Class Notes (1,100,000)
CA (620,000)
Western (60,000)
BIOL (7,000)
Lecture 16

Biology 2483A Lecture 16: Changes in Communities


Department
Biology
Course Code
BIOL 2483A
Professor
Hugh Henry
Lecture
16

This preview shows pages 1-3. to view the full 9 pages of the document.
Effects of the eruption varied depending on distance from the volcano and habitat type.
A surprising number of species survived. Some were still dormant under winter snows. Others
were in burrows, or under ice covered lakes, or were plants with underground parts.
Their burrowing activities facilitated plant succession by brining organic soil, seeds, and
fungal spores to the surface.
Gophers survived in their tunnels. Grassy meadows, their preferred habitat, expanded after
the eruption.
Newly-formed and isolated pons were colonized by amphibians much faster than was though
possible.
Frogs and salamanders were using tunnels created by northern pocket gophers to make their
way from one pond to another.
Mount St. Helens
Lupines were inhibited by insect herbivores, which controlled the pace of succession.
Tolerance: Douglas fir and herbaceous species lived together in some habitats.
Mechanism for Primary Succession:
Communities are always changing, some more than others.
Human actions are becoming one of the strongest forces behind community change, and we
have an imperfect understanding of the consequences of those actions.
Introduction
Agents of Change: act on communities across al temporal and spatial scales.
Consider a coral reef community in the Indian Ocean. If you could view it over the last
few decades, you would observe slow and subtle changes (bleaching), as well as
catastrophic ones (tsunamis).
Example: Corals in India
Succession
Succession is the directional change in species composition over time as a result of abiotic and
biotic agents of change.
Lecture 16: Changes in Communities
Thursday, November 26, 2015
10:09 AM
Lecture Slides Page 1

Only pages 1-3 are available for preview. Some parts have been intentionally blurred.

biotic agents of change.
Studies of succession often focus on vegetative change, but the roles of animals, fungi,
bacteria, and other microbes are equally important.
Circles represent the amount of community change. You can have intense changes (like
volcanic eruptions) that happen less frequently.
You can get areas that are low intensity at low frequency
Note: you can't get thing s that high intensity and high frequency because nothing would
be able to live there.
Agents of change vary in frequency and intensity
Can be very slow and initial conditions are very inhospitable.
The first colonizers (pioneer or early successional species) ten to be stress-tolerant, and
transform the habitat in ways that benefit their growth and that of other species.
Primary Succession:involves the colonization of habitats devoid of life (volcanic rock)
1.
Occurs after fires, storms, logging, etc.
The legacy of the preexisting species and their interactions with colonizing species play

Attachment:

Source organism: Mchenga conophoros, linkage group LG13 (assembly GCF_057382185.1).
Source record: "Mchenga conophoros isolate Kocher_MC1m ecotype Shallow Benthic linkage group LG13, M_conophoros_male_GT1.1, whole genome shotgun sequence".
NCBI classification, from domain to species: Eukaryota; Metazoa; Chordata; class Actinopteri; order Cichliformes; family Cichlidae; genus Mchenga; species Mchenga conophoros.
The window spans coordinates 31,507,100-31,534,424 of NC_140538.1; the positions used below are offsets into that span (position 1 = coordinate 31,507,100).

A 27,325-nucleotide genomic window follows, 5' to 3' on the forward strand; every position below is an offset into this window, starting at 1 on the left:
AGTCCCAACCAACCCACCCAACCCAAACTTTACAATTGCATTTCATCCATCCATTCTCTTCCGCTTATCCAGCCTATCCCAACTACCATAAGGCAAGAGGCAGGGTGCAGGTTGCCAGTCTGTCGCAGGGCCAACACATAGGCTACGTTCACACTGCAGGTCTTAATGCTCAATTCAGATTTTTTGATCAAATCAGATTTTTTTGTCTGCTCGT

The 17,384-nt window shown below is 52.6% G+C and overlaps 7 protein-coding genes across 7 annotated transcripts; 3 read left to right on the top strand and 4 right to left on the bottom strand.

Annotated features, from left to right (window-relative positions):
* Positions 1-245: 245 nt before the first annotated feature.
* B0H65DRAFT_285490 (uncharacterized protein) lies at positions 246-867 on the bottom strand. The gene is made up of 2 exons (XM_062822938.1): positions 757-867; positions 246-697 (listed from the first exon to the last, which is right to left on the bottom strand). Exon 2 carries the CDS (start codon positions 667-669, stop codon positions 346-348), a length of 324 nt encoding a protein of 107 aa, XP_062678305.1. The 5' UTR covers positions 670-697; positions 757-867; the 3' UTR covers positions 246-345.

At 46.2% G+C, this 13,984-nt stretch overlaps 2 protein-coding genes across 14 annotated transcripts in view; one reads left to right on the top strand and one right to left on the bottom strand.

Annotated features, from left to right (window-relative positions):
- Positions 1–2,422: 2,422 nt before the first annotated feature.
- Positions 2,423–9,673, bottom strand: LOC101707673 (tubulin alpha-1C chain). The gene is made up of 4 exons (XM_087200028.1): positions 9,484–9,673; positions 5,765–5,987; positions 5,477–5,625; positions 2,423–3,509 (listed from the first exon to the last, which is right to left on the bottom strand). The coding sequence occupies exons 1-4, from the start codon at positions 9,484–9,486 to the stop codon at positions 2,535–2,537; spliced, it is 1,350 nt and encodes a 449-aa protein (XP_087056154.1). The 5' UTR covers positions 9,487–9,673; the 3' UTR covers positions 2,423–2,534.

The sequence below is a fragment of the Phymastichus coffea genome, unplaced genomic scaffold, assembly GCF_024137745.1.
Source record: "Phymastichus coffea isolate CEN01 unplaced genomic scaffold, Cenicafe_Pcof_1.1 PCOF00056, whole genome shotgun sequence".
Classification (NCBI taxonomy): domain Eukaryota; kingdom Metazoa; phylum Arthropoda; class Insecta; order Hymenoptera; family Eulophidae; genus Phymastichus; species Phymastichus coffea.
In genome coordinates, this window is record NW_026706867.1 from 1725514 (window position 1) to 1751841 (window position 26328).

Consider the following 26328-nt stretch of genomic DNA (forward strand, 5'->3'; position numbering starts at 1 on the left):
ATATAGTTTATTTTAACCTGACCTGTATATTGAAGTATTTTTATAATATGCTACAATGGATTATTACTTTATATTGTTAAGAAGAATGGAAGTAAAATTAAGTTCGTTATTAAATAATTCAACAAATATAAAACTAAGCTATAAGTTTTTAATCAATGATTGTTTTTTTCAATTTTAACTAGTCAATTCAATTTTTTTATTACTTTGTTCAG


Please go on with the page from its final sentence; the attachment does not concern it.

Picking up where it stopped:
larger roles than in primary succession.
Secondary Succession: involves reestablishment of a community in which some, but not all,
organisms have been destroyed.
2.
Assumed the plant assemblages farthest from the lake's edge were the oldest, the ones
nearest the lake were the youngest, representing a time series of successional stages.
Example: Succession of Sand Dunes
Types of Succession:
Lecture Slides Page 2

Only pages 1-3 are available for preview. Some parts have been intentionally blurred.

The first stages were dominated by a hardy ecosystem engineer, American beach grass,
which traps sand and creates hills, providing refuge for plants less tolerant of burial and
scouring.
Coweles could predict how communities would change over time without actually
waiting for the pattern to unfold, which would have taken decades to centuries (space
for time substitution)
Frederick Clements believed plant communities are like "super organisms" groups of species
working together toward some deterministic end. Thus, succession is similar to the
development of an organism.
Each community reaches a stable end point called the climax community, which is composed
of dominant species that persist over many years and provide stability that can be maintained
indefinitely.
Henery Gleason thought communities are the random product of fluctuating environmental
conditions acting on individual species.
Communities are not the predictable repeatable result of coordinated interactions among
species, each community is unique.
Even though you see climax events, Henry is more right.
Note: you don’t have species working together to an end point. Instead, you have random
products of changes in the environment working on the species.
Three Models of Succession
Facilitation model - inspired by Clements. Early species modify the environment in ways that
benefit later species. The sequence of species facilitations leads to a climax community.
1.
Tolerance model - also assumes the earliest species modify the environment, but in neutral
ways that neither benefit nor inhibit later species.
2.
Inhibition model - assumes early species modify conditions in negative ways that hinder later
successional species.
3.
Mechanisms of Succession
You end up with sites that are newly exposed with glaciers
Example: Glacier Bay, Alaska is one of the best studied succession.
Melting glaciers have led to a sequence of communities that reflect succession over many centuries.
Lecture Slides Page 3
You're Reading a Preview

Unlock to view full version